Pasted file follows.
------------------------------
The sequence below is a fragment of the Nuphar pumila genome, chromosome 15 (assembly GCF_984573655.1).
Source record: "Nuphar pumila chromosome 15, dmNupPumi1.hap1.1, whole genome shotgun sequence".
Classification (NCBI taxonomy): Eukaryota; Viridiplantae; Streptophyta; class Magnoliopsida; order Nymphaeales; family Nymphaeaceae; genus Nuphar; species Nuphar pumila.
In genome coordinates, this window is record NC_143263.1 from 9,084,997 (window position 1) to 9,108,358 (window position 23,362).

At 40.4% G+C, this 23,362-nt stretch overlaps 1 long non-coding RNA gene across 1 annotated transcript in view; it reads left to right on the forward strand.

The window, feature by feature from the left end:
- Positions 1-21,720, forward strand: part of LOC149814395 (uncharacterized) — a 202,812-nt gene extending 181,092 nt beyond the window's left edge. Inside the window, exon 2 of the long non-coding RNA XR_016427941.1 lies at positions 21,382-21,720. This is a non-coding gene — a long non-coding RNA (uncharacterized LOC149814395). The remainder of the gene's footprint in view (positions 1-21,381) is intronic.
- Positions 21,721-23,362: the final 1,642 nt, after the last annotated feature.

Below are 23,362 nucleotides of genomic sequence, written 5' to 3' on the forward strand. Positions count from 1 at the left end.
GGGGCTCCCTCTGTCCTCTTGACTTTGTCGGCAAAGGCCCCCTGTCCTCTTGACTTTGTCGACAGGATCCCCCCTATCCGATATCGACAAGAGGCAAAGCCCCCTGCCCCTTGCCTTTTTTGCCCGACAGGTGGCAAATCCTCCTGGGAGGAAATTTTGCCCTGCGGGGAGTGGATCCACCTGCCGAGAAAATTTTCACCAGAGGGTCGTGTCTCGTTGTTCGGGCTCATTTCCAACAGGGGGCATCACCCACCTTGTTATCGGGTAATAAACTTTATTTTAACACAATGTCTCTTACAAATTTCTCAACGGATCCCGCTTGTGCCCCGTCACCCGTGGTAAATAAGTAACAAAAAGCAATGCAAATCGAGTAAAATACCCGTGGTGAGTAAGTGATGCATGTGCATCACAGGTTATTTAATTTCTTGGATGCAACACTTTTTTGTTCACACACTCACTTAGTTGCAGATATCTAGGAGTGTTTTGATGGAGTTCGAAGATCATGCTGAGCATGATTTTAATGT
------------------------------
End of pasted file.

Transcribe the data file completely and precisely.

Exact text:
The sequence below is a fragment of the Nuphar pumila genome, chromosome 15 (assembly GCF_984573655.1).
Source record: "Nuphar pumila chromosome 15, dmNupPumi1.hap1.1, whole genome shotgun sequence".
Classification (NCBI taxonomy): Eukaryota; Viridiplantae; Streptophyta; class Magnoliopsida; order Nymphaeales; family Nymphaeaceae; genus Nuphar; species Nuphar pumila.
In genome coordinates, this window is record NC_143263.1 from 9,084,997 (window position 1) to 9,108,358 (window position 23,362).

At 40.4% G+C, this 23,362-nt stretch overlaps 1 long non-coding RNA gene across 1 annotated transcript in view; it reads left to right on the forward strand.

The window, feature by feature from the left end:
- Positions 1-21,720, forward strand: part of LOC149814395 (uncharacterized) — a 202,812-nt gene extending 181,092 nt beyond the window's left edge. Inside the window, exon 2 of the long non-coding RNA XR_016427941.1 lies at positions 21,382-21,720. This is a non-coding gene — a long non-coding RNA (uncharacterized LOC149814395). The remainder of the gene's footprint in view (positions 1-21,381) is intronic.
- Positions 21,721-23,362: the final 1,642 nt, after the last annotated feature.

Below are 23,362 nucleotides of genomic sequence, written 5' to 3' on the forward strand. Positions count from 1 at the left end.
GGGGCTCCCTCTGTCCTCTTGACTTTGTCGGCAAAGGCCCCCTGTCCTCTTGACTTTGTCGACAGGATCCCCCCTATCCGATATCGACAAGAGGCAAAGCCCCCTGCCCCTTGCCTTTTTTGCCCGACAGGTGGCAAATCCTCCTGGGAGGAAATTTTGCCCTGCGGGGAGTGGATCCACCTGCCGAGAAAATTTTCACCAGAGGGTCGTGTCTCGTTGTTCGGGCTCATTTCCAACAGGGGGCATCACCCACCTTGTTATCGGGTAATAAACTTTATTTTAACACAATGTCTCTTACAAATTTCTCAACGGATCCCGCTTGTGCCCCGTCACCCGTGGTAAATAAGTAACAAAAAGCAATGCAAATCGAGTAAAATACCCGTGGTGAGTAAGTGATGCATGTGCATCACAGGTTATTTAATTTCTTGGATGCAACACTTTTTTGTTCACACACTCACTTAGTTGCAGATATCTAGGAGTGTTTTGATGGAGTTCGAAGATCATGCTGAGCATGATTTTAATGT